Wintry weather contributes to busiest-ever festive weekend for 999 calls

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More than 1,000 emergency calls were made in South Yorkshire as the region’s ambulance service recorded its busiest-ever festive weekend.

Yorkshire Ambulance Service said it dealt with record numbers of ‘Red’ 999 calls – incidents involving the most seriously ill and injured patients.

Following the heavy snow on Boxing Day, there was a marked increase in call-outs for paramedics at the weekend, as they dealt with more car crashes and weather-related slips, trips and falls in the snow and ice.

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On Saturday, the trust responded to 589 incidents in South Yorkshire, with almost 43 per cent classified as ‘Red’.

On Sunday, there were a further 595 emergency calls in the region, of which 22 per cent were ‘Red’.

Across Yorkshire, more than 4,000 calls were received over the weekend, with over 2,000 categorised as ‘Red’.

The high volume of calls has resulted in ambulance bosses pleading for people not to call 999 unless in an ‘absolute emergency’ when someone is in need of life-saving assistance.

Dr David Macklin, executive director of operations for the ambulance service, said: “Our staff and volunteers across all areas have been brilliant over the extended Christmas period. Snow and icy conditions on top of an increased demand for our most urgent calls has meant that they have had to work above and beyond their normal hours, often without breaks.

“We have had to strictly prioritise our calls to ensure that the people who most needed our help received it. This has meant that some people have not got the response they expected or wanted but I am sure they will understand that patients with life-threatening illnesses and serious injuries should be cared for first.”

The region’s NHS 111 service, also run by the ambulance trust, has also been experiencing ‘very high demand’ – with almost 20,000 calls over the weekend, 56 per cent higher than normal.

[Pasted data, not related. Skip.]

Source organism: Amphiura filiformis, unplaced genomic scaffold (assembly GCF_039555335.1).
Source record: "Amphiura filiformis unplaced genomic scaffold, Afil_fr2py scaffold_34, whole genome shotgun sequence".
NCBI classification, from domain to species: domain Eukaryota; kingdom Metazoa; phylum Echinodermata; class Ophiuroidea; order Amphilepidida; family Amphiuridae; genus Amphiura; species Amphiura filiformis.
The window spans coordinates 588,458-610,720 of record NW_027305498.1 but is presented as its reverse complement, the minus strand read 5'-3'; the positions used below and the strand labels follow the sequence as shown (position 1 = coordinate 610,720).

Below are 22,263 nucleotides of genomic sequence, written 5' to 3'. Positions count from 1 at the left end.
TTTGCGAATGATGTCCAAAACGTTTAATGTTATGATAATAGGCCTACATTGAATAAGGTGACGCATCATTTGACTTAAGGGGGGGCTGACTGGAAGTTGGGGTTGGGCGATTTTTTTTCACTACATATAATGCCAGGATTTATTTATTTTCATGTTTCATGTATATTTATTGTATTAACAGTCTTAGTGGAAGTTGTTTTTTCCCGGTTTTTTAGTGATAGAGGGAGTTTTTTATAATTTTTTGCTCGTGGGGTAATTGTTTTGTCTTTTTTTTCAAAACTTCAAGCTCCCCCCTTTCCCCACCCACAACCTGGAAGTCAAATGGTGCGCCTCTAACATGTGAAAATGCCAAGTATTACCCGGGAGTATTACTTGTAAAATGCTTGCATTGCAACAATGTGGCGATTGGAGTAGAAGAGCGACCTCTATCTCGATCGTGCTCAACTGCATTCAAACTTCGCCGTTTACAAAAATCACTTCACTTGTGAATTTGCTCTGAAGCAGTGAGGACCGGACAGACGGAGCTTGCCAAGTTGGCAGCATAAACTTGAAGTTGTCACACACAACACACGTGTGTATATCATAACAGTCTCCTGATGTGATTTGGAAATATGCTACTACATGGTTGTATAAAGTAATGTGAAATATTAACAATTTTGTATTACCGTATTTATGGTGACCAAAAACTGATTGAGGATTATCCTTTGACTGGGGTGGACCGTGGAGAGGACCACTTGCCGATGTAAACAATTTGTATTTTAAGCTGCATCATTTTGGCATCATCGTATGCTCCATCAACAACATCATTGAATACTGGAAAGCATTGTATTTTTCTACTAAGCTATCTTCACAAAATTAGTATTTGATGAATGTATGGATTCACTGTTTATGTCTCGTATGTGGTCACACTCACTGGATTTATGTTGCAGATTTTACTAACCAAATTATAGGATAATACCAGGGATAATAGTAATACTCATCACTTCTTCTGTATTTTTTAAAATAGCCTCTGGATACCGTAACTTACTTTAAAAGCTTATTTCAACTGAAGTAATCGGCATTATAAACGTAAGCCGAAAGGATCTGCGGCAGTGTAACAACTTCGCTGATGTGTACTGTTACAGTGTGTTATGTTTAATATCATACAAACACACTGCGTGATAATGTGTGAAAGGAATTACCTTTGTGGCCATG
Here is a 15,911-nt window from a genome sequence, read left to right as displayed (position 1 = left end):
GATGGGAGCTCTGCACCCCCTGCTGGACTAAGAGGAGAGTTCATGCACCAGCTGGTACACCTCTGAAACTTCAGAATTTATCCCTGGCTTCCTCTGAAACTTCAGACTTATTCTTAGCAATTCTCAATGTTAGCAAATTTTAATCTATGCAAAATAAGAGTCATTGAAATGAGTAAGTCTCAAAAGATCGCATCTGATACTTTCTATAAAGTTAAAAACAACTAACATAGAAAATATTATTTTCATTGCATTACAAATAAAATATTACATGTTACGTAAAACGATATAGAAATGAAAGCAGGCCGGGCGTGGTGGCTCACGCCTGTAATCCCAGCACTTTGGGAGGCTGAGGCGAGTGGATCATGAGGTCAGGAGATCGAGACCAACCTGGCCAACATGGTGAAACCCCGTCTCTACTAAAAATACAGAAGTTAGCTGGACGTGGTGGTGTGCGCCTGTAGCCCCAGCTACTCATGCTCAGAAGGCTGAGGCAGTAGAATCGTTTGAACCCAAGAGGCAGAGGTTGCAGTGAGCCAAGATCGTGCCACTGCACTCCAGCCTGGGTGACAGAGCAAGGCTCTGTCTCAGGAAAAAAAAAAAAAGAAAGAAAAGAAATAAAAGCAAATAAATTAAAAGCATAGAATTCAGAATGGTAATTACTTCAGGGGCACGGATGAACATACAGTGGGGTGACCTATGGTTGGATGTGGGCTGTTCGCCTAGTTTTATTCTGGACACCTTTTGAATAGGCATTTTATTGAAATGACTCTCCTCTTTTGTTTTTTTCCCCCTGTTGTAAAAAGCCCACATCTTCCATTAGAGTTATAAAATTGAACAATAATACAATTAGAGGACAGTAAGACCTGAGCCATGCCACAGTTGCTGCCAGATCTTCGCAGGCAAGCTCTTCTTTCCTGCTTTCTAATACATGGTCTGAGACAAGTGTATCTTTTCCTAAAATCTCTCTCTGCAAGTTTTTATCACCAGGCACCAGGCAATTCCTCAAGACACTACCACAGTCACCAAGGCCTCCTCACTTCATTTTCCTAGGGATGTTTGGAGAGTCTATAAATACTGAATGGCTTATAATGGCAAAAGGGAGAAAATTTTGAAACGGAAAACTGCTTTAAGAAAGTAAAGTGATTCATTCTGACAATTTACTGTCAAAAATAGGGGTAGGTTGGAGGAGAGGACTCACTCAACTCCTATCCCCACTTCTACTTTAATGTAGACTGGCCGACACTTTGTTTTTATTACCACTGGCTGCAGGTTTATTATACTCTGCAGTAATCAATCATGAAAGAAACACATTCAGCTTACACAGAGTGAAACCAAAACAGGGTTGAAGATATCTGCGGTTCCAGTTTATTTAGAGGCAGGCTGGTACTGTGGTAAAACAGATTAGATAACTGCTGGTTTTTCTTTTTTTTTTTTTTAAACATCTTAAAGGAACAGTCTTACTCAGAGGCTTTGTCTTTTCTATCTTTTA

Callers are being warned to expect delays while waiting for phones to be answered and call-backs made by clinicians.

Hospital bosses have also been reporting increased pressure on services.

Dr Macklin said: “This increase in demand to 999 is unlikely to fall over the New Year period and whilst we do not want to deter people from calling 999 in serious cases such as heart attack, breathing difficulties or stroke, we do need people to think very carefully about their options and consider whether they really need an ambulance or there is another option available to them.

“Our level of calls to NHS 111 also increased dramatically and we would encourage people to also use this service responsibly for urgent medical problems, where you can’t wait for your GP or don’t know what to do.”

Sheffield Teaching Hospitals NHS Trust said average waits at A&E at the Northern General Hospital yesterday morning were 90 minutes – with the most serious conditions prioritised for treatment. Patients attending the minor injuries unit at the Royal Hallamshire Hospital faced one-hour waits, while people visiting the NHS Walk-In Centre on Broad Lane in the city centre were also waiting for 90 minutes on average.

A spokesman said: “Currently the number of patients in our A&E department is high. For non-life threatening illnesses or injuries, waits will be shorter at one of the other centres in the city.”